Talk with your MBA school's alumni office. They probably have staff that can go over your resume, point you in the direction of known recruiter/headhunters prominent in the locale you want to work and in the industry/industries you're targeting, that kind of thing.
Beat me to it. THIS. Unless it's a small org. where you can directly contact the decision maker, you need the right keywords in your CV. Most big orgs have software that will parse your CV long before it gets in front of a live person's eyes. I've referred very well qualified people for a job before and they never got called. This is why.
Not enough to go on in your original post but you might look at 'Cleared Technology Careers' at Microsoft. Once you get to that website, you can drill just slightly and HR is one of the area's they are interested in. MS moves slow enough that September shouldn't be an issue.
|I have a very particular |
set of skills
I'm no HR guy, but LinkedIn seems to be the new 'Indeed' these days. You can post your status 'Looking for work' etc. in your profile...it also lets you put up a pretty detailed profile showing experience, etc. It's worth putting some time into.
ZipRecruiter has a lot of commercials as well.
I'd say networking is at least as important and productive as filling out job applications 'cold.' Tap into your military circle, local 'veterans business breakfasts', etc. and look for recruiters that specialize in transitioning military to civilian roles. Don't be bashful about job seeking and asking folks to keep you in mind for any opportunities where you might be a good fit. Perhaps volunteer some time with a local outfit on something? Gives you a chance to interact with folks and let them get to know you a bit, and see your capabilities...
This one does work in maritime as well other areas...might not be the perfect fit, but gives you the idea:
It can be disheartening sending out application after application after application and just have it turn into cyber-vapor in the vacuum of the internet. Been there, done that.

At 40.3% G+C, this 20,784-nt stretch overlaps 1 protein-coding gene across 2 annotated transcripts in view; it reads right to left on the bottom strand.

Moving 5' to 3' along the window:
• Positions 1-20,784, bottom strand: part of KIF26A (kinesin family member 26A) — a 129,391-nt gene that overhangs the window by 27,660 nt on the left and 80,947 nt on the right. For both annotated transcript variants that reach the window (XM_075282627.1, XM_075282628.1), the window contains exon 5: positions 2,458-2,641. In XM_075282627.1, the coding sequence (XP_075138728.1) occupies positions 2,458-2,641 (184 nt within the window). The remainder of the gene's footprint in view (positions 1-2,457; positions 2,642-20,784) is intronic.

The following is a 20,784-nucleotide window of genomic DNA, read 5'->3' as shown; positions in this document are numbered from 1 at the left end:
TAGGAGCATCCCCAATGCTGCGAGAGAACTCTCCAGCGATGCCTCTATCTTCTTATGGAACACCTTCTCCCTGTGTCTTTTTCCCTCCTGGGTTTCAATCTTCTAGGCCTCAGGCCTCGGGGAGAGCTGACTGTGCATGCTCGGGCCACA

Keep your head up, think outside the box...your next opportunity will probably come in a form you don't expect.
A real life Sisyphus...
"It's not the critic who counts..." TR
Exodus 23.2: Do not follow the crowd in doing wrong...
Despite some people's claims to the contrary, 5 lbs. is actually different than 12 lbs.
It's never simple/easy.
|Be not wise in |
thine own eyes
Cover letter is to get them to read your resume.
Cover letter should show that you know about the company, and that you are interested in working for them.
Resume can be a bit more generic.
When I was looking I had a unique cover letter for each company I was applying to work for.
I also had two types of resume as I was applying for two distinct industries.
“We’re in a situation where we have put together, and you guys did it for our administration…President Obama’s administration before this. We have put together, I think, the most extensive and inclusive voter fraud organization in the history of American politics,”
Pres. Select, Joe Biden
I agree that this might be your biggest hurdle. The closer you get to September, the more likely you will get calls. Good luck!
"I predict future happiness for Americans if they can prevent the government from wasting the labors of the people under the pretense of taking care of them." Thomas Jefferson
"All that is necessary for evil to triumph is that good men have insurance." JALLEN
You're active duty now...
the military has a program to help find jobs for personnel who is transitioning back to civilian life.
|St. Vitus |
Seems the cutoff age is 50 unless you know someone that can help you get in.
I’d try to get into an area you want to work in, even if you have to start entry or mid, then move up.
I always liked to cast a wide net, lived in a handful of States with military then various jobs. Yes, there are places I wouldn’t want to live, but plenty I could make work.